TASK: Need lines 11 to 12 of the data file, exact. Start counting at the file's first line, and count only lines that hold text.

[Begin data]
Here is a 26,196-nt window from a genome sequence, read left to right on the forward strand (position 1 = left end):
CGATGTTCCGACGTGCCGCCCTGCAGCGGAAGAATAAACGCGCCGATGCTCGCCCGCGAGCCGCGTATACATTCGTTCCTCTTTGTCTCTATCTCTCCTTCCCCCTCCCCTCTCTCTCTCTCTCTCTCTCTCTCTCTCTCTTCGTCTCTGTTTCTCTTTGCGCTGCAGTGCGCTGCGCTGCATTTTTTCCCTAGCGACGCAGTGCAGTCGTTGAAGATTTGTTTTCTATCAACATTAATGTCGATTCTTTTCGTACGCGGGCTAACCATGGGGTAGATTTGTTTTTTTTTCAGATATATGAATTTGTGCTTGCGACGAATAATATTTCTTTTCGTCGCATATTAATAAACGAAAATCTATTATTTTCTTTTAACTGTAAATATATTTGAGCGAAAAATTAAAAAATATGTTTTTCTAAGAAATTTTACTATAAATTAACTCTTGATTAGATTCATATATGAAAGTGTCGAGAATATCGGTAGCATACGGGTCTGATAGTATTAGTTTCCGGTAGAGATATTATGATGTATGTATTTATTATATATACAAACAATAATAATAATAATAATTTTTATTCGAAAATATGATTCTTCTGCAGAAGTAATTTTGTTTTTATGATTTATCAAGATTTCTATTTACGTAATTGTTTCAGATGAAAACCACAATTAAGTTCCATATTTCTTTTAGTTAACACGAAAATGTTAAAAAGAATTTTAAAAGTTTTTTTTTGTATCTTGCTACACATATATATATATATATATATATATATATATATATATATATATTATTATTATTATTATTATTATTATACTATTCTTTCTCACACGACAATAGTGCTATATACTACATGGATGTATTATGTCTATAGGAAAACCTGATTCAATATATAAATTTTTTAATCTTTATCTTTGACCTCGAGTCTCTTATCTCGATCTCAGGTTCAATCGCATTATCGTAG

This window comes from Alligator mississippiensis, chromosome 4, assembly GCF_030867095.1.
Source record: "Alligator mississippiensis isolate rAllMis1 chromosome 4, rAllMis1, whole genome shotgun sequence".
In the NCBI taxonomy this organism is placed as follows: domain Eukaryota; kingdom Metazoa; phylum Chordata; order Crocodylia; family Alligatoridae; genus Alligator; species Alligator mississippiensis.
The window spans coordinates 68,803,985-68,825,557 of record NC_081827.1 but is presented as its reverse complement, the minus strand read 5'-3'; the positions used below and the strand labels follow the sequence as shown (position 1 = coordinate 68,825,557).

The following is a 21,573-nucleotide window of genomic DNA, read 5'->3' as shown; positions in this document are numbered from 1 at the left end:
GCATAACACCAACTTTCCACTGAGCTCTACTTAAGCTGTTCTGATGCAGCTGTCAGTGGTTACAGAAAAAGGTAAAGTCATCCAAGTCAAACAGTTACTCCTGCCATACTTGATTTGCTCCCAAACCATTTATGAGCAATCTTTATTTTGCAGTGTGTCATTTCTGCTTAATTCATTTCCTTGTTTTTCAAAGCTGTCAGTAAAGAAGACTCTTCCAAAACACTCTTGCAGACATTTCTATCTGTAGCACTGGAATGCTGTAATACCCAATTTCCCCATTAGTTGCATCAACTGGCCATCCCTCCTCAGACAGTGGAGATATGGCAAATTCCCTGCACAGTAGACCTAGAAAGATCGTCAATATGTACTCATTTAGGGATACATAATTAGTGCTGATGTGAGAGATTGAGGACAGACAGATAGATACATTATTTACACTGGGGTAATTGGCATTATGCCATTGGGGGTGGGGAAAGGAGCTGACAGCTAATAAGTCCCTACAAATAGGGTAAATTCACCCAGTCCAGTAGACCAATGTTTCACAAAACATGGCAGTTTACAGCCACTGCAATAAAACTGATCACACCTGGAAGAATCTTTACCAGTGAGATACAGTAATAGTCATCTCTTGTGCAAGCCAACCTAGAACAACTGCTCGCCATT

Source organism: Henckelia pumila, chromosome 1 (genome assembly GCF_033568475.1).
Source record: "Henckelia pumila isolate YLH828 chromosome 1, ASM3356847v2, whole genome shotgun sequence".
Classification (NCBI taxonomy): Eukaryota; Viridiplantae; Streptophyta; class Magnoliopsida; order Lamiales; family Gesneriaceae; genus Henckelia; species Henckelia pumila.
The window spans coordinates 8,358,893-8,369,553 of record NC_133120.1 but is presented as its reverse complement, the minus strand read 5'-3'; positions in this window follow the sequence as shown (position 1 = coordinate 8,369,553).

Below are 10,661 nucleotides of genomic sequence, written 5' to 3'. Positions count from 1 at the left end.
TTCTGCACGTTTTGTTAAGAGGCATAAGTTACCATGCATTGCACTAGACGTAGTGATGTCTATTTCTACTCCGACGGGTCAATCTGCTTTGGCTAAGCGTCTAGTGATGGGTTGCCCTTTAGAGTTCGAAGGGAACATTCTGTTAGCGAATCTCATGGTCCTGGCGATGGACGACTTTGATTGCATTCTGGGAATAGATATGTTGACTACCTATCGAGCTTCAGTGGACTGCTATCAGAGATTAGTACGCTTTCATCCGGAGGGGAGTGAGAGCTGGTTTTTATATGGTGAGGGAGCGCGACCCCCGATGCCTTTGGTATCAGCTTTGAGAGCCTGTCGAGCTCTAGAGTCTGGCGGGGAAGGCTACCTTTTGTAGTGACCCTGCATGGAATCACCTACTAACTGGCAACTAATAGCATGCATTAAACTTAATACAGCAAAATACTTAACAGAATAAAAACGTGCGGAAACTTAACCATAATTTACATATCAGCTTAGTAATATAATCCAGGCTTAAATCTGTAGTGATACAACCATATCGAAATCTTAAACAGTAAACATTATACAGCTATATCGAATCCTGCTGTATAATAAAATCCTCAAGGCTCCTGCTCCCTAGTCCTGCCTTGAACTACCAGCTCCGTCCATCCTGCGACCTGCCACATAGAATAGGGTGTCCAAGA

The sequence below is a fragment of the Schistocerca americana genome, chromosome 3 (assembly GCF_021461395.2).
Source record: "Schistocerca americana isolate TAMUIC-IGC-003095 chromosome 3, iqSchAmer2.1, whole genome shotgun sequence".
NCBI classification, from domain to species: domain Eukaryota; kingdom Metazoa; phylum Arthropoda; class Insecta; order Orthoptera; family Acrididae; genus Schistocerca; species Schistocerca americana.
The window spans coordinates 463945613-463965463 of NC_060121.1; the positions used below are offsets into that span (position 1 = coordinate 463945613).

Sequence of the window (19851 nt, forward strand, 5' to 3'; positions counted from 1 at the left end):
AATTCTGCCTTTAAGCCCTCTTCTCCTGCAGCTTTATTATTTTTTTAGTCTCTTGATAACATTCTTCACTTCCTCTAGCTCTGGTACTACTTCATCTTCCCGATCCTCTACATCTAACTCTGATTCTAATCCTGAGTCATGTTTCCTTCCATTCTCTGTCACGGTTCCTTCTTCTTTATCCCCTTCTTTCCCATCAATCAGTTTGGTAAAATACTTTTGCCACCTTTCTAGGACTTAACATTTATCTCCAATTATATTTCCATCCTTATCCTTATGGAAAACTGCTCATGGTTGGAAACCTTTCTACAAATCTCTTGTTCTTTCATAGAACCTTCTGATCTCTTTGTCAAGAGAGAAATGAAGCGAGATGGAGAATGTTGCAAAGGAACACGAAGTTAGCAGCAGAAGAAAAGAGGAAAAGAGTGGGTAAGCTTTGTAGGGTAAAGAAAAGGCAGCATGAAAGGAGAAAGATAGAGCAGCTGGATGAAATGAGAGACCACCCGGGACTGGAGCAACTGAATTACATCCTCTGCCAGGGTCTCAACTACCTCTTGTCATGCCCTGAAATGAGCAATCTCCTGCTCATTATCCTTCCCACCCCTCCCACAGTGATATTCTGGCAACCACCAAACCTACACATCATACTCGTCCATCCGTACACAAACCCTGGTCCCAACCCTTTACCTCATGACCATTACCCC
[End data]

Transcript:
Classification (NCBI taxonomy): Eukaryota; Viridiplantae; Streptophyta; class Magnoliopsida; order Lamiales; family Gesneriaceae; genus Henckelia; species Henckelia pumila.
The window spans coordinates 8,358,893-8,369,553 of record NC_133120.1 but is presented as its reverse complement, the minus strand read 5'-3'; positions in this window follow the sequence as shown (position 1 = coordinate 8,369,553).